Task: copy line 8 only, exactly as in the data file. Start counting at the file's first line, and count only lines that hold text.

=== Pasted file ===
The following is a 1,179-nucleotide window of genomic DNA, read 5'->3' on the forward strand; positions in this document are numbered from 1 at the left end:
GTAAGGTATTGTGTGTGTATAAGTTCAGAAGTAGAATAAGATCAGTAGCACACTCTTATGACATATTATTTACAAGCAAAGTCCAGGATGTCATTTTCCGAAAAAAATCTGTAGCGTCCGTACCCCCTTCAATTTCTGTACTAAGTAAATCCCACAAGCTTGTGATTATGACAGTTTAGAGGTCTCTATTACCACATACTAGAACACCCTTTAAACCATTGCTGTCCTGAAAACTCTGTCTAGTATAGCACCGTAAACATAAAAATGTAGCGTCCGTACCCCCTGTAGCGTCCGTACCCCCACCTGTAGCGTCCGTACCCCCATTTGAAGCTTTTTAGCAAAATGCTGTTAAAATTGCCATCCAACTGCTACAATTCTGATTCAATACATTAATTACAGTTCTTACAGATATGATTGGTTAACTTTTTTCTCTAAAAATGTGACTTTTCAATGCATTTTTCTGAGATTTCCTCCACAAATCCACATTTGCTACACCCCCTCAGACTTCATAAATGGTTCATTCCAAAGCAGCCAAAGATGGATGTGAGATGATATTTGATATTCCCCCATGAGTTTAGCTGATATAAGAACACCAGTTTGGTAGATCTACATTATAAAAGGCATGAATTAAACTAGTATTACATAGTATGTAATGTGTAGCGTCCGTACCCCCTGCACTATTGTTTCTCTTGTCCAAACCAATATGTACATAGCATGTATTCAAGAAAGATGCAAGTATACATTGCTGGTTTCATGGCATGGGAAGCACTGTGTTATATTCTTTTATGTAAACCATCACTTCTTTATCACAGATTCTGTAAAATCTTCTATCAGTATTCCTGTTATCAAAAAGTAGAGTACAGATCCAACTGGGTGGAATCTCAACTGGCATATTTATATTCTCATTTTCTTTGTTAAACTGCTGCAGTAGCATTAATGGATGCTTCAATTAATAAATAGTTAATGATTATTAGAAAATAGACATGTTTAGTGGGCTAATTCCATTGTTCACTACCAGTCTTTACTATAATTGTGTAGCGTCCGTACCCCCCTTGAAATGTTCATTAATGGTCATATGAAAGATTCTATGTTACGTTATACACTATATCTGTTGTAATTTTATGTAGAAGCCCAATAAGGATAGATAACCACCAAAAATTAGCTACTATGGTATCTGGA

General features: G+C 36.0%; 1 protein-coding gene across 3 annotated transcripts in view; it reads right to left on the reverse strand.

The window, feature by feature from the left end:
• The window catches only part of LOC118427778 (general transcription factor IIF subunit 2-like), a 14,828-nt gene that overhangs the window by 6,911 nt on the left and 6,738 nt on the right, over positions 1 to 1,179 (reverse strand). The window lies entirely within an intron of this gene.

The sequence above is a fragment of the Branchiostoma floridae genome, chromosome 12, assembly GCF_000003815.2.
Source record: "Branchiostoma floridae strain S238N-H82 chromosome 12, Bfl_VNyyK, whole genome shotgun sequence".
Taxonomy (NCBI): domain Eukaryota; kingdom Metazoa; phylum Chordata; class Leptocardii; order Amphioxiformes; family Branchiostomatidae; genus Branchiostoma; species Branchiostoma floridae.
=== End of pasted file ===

Taxonomy (NCBI): domain Eukaryota; kingdom Metazoa; phylum Chordata; class Leptocardii; order Amphioxiformes; family Branchiostomatidae; genus Branchiostoma; species Branchiostoma floridae.